Lev Lewis reporting from the Toronto International Film Festival
My second day at TIFF was likely to be my most relaxing. My first and only film was at 9:45pm, so I decided to head over to Yorkville to see if anything was happening. Walking along Cumberland I spotted Jeffrey Wells at a Starbucks and decided to say hello. For someone like me who lives in Toronto far removed from the film world of LA or New York it was fun to see someone I read everyday hanging out in my town.
I'm currently sitting in a coffee shop with not much time between screenings (Day Three). So, the movie...
Yorgos Lanthimos' sophomore feature, which won Un Certain Regard at Cannes, tells the odd story of three "children" whose parents have guarded them from any interaction with or unfiltered knowledge of the outside world. The film moves languidly, eschewing narrative in favour of mood; filling its somewhat lengthy 94 minutes with striking compositions and random bursts of violence. Lanthimos cited conversations with friends about the current state of family as his main influence for the film. Dogtooth's themes of isolation and control come across as quite relevant and compelling. Had Lanthimos and co-writer Efthymis Fillipou nudged their film towards a stronger narrative, the film could've been more than the minor work I'm afraid it is.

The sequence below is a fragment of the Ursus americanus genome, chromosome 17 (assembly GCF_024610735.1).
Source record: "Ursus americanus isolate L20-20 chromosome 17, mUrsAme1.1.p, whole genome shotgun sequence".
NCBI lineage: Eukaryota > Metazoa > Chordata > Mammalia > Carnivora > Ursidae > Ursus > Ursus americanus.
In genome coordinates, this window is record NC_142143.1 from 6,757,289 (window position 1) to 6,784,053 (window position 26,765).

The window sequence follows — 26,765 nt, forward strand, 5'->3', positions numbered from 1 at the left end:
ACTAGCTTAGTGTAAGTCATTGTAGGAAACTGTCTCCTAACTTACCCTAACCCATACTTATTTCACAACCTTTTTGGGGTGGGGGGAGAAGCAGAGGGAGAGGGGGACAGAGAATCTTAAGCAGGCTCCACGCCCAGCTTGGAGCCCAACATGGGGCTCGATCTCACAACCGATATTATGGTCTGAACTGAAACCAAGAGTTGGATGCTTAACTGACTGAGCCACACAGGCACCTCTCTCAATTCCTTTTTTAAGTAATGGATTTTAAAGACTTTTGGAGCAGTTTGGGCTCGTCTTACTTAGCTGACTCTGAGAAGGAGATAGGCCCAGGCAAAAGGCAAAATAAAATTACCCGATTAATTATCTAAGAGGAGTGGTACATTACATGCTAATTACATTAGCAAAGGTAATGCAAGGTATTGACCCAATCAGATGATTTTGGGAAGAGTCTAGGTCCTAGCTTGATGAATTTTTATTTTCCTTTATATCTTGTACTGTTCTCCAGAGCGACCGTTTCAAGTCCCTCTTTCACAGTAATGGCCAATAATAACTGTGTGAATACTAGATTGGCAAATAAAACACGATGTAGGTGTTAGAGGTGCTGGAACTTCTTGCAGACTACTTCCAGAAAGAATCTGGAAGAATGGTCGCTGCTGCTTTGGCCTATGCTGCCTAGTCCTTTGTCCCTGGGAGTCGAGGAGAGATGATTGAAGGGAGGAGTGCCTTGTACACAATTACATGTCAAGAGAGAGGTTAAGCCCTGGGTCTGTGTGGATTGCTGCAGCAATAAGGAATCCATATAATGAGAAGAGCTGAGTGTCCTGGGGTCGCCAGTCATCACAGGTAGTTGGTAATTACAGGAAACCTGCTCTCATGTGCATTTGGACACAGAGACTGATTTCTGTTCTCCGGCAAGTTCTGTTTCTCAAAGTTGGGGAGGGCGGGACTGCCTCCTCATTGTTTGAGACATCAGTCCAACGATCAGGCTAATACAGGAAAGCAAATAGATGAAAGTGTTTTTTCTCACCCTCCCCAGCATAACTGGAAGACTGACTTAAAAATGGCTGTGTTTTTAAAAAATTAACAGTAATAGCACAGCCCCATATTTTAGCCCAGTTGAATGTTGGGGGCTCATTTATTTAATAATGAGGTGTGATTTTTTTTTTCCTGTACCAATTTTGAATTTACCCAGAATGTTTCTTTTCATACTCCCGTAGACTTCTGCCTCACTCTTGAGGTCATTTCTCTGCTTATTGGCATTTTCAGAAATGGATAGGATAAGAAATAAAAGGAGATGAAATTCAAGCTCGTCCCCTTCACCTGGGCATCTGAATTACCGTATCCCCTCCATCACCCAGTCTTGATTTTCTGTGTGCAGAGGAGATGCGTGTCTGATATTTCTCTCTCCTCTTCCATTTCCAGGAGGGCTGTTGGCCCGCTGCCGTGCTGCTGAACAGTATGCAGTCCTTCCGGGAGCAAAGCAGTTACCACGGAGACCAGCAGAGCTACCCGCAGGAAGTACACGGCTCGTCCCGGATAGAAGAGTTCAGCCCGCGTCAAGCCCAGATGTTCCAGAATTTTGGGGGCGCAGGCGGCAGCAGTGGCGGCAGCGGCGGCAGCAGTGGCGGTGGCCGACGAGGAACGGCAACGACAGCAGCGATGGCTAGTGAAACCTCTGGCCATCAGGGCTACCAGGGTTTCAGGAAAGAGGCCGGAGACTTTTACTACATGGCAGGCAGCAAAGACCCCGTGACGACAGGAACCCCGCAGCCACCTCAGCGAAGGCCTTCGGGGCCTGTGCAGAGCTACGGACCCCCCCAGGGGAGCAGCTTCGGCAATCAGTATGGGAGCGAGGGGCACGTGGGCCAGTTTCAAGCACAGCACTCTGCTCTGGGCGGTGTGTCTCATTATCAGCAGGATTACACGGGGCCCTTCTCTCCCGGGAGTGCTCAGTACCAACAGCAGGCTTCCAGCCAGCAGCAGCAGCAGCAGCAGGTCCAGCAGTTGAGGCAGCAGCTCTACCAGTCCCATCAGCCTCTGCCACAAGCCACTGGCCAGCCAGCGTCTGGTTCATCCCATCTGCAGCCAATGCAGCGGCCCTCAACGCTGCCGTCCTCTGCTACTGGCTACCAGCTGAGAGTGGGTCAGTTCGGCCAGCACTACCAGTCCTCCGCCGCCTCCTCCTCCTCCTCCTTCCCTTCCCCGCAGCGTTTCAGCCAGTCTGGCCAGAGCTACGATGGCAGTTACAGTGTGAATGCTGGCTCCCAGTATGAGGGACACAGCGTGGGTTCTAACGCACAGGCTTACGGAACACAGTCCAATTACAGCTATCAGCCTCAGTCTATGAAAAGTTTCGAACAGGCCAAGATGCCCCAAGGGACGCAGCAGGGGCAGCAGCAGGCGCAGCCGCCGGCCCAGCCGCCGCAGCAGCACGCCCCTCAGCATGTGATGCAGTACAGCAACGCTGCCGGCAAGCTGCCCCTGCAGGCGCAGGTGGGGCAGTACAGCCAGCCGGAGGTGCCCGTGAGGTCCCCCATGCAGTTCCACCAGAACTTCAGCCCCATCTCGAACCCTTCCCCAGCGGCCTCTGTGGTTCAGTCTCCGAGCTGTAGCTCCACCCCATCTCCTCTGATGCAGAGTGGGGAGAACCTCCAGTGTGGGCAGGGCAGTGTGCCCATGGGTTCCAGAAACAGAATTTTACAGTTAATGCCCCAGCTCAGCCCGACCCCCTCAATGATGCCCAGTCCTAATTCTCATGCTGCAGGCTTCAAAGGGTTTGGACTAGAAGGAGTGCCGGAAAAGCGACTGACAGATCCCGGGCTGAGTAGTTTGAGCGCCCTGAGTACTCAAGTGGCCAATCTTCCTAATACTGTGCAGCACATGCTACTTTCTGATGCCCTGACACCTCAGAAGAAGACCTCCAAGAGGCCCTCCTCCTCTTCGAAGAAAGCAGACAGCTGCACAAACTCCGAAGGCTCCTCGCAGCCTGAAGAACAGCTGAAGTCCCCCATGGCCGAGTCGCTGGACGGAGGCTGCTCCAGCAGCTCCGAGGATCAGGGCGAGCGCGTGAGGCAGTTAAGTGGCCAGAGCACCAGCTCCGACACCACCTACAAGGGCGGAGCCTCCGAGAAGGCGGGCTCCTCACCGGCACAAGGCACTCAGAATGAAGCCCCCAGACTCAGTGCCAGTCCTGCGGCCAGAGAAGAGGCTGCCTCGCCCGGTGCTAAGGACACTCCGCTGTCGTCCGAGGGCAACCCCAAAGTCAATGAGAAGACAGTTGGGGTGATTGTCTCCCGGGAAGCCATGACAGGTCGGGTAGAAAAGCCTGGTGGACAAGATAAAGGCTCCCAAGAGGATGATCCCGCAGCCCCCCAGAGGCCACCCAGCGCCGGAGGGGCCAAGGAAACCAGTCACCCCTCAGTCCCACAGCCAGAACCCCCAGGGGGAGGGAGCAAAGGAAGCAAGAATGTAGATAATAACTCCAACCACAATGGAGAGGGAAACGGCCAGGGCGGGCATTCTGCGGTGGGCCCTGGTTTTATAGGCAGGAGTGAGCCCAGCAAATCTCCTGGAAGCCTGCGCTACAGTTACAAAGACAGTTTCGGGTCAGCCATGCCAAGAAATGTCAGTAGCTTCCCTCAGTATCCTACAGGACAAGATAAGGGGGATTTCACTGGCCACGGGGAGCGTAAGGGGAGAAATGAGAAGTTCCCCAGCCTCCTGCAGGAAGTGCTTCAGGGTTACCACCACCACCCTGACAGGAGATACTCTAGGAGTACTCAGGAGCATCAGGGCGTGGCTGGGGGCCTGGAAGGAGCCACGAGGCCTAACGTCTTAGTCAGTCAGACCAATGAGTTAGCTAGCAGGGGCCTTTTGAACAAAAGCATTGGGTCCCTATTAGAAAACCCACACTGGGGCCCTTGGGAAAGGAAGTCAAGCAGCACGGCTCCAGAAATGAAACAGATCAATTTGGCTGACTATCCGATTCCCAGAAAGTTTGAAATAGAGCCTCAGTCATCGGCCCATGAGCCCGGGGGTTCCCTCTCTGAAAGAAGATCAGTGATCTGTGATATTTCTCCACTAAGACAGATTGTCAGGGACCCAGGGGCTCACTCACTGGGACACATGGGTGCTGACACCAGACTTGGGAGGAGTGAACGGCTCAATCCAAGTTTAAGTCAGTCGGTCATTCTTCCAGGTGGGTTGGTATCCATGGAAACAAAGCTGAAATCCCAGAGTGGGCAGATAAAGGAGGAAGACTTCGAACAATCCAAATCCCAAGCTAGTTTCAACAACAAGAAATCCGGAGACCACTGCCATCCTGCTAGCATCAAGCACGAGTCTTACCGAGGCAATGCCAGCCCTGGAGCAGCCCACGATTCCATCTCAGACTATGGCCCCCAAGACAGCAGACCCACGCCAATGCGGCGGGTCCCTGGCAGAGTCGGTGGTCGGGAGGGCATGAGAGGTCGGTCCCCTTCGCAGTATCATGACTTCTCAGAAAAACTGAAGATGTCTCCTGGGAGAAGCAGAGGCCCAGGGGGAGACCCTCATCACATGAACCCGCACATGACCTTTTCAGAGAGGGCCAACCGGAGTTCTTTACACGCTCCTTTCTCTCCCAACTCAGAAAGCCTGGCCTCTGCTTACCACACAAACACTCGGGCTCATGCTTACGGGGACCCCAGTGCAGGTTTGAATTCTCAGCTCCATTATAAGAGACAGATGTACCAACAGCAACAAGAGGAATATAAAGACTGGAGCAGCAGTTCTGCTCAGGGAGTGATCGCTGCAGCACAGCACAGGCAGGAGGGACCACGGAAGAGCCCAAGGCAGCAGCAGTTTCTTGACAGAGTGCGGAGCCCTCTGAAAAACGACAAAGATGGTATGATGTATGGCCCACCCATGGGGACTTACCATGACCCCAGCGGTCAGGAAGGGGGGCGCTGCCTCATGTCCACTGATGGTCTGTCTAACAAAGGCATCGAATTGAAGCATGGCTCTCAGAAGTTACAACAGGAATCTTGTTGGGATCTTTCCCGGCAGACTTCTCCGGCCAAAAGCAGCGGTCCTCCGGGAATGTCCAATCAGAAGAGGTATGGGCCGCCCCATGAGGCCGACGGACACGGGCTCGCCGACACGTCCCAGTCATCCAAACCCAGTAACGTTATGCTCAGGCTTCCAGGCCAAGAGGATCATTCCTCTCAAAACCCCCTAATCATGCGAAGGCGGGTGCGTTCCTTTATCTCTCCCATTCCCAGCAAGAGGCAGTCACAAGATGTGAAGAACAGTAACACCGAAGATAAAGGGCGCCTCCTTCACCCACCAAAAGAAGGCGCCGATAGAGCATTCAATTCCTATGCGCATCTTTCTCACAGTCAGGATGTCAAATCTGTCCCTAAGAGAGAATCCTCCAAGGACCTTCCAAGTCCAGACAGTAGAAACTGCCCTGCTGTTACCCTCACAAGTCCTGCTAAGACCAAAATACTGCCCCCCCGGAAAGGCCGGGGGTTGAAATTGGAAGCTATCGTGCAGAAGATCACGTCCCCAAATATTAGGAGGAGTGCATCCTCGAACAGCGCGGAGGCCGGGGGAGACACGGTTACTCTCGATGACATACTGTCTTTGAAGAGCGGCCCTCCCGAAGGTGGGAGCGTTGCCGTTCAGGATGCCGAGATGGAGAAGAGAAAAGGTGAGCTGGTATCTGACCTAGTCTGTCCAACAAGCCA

Dogtooth makes up for any lapses in plot with its cinematography. Shot in 2.35 anamorphic and with nearly all natural lighting, Lanthimos and DP Thimios Bakatatakis' meticulously composed shots are stunning in their simplicity. Funnily enough, a film I was reminded of was The Royal Tenenbaums. Both films explore disturbed family dynamics within the confines of a sprawling house. The films shared similar moments of dry humour and troubled relationships between siblings despite the contrasts in tone. Had the script matched the cinematography's brilliance, Dogtooth could have been a masterstroke. Lanthimos' narrative oversights hinder an otherwise exemplary endeavour. Grade: B+